Blane Harding on Diversity at CSU

At the end of the Spring 2012 semester, Blane Harding, the director of Advising, Recruitment and Retention for the College of Liberal Arts, retired from CSU to become the Director of the Office of Multicultural Affairs for the University of Kansas.

Thursday, Harding will return to CSU to present “50 years in 50 minutes,” a history of the Lory Student Center as a gathering place for social justice advocacy, tragedies and celebrations. His presentation will take place in the LSC Theatre from 12:10 to 1 p.m. as part of the annual CSU Diversity Symposium.

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Harding received his masters in history at CSU and worked at the university for 21 years, beginning as a teacher and moving on to the dean’s office. He is also a diversity and multicultural consultant and serves as the National Chair of the National Academic Advising Association’s Multicultural Concerns Commission.

Before leaving for KU, Harding spoke with the Collegian about the state of diversity at CSU. The following is a shortened version of the interview.

Collegian: What is the state of diversity at Colorado State University?

Blane Harding: They need to diversify the president’s cabinet. If you take a look across all of the deans and all of the chairs, how many diverse deans and chairs do we have? We have two diverse people in the cabinet: one is a part-time position and the other is the Vice President of Student Affairs … How many black faculty members do you think we have on campus? Probably 13 to 14. This semester (Spring 2012) alone, three black faculty members are leaving the university… We don’t have to go into names, but I could name nine faculty administrators that are African American that have left this institution in the past five or six years. Nine. We only have 14!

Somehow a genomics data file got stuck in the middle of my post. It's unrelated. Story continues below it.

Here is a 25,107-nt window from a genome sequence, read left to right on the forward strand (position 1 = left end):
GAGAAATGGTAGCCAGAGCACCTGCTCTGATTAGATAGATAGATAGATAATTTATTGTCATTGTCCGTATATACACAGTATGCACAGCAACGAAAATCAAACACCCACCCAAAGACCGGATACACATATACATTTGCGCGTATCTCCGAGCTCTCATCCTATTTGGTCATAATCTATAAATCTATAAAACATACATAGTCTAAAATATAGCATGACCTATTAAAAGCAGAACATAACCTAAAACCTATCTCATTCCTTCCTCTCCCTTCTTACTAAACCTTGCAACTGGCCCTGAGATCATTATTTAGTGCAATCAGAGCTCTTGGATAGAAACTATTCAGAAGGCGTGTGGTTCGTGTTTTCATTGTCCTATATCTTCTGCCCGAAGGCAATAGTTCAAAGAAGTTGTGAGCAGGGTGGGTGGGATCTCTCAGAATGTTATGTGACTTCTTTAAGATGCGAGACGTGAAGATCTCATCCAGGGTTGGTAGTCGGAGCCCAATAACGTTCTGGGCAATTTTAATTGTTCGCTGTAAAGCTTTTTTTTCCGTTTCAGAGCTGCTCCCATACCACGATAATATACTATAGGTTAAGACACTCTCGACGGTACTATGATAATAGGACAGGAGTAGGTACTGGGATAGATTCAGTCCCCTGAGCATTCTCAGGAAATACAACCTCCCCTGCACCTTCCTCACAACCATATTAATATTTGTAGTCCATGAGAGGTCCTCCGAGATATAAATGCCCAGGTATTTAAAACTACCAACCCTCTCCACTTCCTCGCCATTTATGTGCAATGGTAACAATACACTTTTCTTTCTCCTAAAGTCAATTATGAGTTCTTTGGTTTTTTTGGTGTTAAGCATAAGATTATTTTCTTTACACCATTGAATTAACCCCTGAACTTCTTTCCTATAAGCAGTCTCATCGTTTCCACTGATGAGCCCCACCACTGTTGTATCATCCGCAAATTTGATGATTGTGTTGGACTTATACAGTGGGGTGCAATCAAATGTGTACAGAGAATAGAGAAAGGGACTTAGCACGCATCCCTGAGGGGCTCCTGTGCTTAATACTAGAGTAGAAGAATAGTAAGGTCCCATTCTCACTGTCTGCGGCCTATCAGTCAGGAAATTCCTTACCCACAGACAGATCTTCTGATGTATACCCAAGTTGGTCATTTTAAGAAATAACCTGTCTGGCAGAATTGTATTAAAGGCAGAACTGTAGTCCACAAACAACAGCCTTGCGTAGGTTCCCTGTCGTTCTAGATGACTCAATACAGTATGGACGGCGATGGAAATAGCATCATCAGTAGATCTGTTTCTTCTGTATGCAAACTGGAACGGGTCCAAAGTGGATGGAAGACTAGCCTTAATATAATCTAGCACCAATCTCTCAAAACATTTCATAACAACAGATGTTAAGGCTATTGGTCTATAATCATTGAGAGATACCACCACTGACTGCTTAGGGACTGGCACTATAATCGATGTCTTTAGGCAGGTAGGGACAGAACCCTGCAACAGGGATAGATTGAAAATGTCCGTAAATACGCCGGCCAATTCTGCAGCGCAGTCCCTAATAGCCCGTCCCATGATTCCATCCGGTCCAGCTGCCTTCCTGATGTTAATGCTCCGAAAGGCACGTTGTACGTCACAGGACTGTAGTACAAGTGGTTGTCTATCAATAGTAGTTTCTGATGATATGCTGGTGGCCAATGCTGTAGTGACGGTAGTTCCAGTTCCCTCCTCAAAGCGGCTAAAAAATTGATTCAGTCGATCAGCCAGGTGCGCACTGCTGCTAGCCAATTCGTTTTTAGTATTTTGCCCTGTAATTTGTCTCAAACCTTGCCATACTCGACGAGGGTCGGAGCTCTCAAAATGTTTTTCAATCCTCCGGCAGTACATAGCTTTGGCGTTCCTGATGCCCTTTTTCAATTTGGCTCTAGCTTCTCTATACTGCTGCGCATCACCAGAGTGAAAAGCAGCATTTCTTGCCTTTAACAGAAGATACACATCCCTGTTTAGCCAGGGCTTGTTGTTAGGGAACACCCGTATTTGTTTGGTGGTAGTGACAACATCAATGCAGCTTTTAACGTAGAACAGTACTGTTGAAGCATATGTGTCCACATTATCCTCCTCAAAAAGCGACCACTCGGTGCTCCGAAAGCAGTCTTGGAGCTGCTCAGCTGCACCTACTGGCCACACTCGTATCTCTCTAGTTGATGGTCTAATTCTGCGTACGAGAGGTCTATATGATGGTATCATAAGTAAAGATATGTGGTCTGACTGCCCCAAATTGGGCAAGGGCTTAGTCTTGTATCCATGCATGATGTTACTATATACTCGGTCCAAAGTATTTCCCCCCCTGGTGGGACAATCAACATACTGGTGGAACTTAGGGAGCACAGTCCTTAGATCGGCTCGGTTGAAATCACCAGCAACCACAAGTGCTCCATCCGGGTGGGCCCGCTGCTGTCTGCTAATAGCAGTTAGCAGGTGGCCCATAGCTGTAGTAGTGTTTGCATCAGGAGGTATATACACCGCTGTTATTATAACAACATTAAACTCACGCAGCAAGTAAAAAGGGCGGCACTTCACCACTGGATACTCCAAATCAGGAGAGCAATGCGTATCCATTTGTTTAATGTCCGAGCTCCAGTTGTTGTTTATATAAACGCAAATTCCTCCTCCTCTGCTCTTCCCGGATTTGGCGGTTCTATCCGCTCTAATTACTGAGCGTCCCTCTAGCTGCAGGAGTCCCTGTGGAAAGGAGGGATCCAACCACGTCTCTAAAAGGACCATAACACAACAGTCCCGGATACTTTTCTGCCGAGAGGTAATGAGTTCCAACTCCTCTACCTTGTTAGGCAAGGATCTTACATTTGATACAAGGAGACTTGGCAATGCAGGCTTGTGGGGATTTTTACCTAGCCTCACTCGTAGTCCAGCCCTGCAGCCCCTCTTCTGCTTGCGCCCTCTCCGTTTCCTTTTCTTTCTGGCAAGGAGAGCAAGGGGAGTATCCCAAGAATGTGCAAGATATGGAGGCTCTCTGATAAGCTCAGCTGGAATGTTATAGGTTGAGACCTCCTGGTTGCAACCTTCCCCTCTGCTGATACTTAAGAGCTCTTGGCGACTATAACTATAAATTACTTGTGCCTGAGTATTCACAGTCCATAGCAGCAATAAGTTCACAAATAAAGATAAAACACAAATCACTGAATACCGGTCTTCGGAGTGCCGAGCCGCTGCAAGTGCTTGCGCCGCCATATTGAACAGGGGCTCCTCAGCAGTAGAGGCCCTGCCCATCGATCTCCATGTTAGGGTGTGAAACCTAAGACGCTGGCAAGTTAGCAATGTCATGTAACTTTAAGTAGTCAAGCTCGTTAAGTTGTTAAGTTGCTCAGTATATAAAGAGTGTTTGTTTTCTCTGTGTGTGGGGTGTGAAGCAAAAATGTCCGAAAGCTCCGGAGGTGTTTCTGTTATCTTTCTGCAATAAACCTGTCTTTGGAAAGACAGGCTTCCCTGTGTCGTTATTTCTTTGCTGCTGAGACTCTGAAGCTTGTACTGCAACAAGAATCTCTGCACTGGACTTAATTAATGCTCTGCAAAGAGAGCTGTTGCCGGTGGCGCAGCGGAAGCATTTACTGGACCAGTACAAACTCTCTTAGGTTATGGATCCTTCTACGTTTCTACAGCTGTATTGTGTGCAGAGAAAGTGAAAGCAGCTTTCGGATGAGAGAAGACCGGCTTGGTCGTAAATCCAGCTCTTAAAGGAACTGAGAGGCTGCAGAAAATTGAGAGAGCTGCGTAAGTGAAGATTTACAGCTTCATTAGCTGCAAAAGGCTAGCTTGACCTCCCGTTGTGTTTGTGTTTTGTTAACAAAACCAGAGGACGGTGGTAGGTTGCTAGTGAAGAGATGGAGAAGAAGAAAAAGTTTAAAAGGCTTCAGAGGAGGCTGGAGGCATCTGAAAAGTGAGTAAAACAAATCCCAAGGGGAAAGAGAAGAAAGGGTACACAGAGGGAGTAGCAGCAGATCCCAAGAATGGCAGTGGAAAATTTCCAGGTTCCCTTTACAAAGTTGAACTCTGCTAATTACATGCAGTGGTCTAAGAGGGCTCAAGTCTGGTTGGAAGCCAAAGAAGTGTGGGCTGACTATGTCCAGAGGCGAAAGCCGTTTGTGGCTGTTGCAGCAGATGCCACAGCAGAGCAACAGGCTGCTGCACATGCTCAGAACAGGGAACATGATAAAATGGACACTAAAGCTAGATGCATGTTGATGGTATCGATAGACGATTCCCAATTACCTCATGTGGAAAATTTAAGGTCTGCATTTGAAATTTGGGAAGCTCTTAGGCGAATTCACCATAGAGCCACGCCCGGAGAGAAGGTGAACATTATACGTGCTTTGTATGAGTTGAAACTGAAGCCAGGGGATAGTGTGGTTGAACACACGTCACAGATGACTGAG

Collegian: Have any been replaced by black faculty members?

Harding: Not that I know of. People who are leaving now, I don’t know who’s going to replace them. But Fred Knight left last year he’s the only African American historian the History Department has ever had. They didn’t replace him with an African American historian — they’re just not teaching African American history.

Collegian: Have we lost any other classes by losing diverse faculty?

Harding: We’ve lost a number of diverse faculty and a lot of people say you lose diverse faculty because the community is not diverse. I’ve been here for 21.5 years. To me there is some validity to that. You’re bringing some diverse faculty members in, but the community isn’t very diverse, but how are you supposed to get the community diverse if you keep losing diverse faculty members?

They have to have support programs for them. They have to have the ability for them to see that they can rise in the ranks. If they’ve got aspirations of being in the administration or aspirations to be a chair or a dean, they’re looking around saying, there’s no chair or dean that looks like me. What are the chances that I’m going to be the first one here? Not very good.

Collegian: So you think it’s partly the community — what are the other causes?

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Harding: I think it’s partly the community. It’s mostly the administration… We wanted INTO — we got it in a second. We wanted the stadium — how much money have we spent doing a feasibility study on the stadium? Or doing debates and town hall meetings on the stadium? The president has an interview with some guy, he’s impressed with him — he’s the new AD [Athletics Director]. He never applied. He’s never been an athletic director in his life. If the president wants something to get done, he can do it. Those three things indicate that when he wants something, it gets done, but when he wants to diversify, he hires a part-time diversity vice president.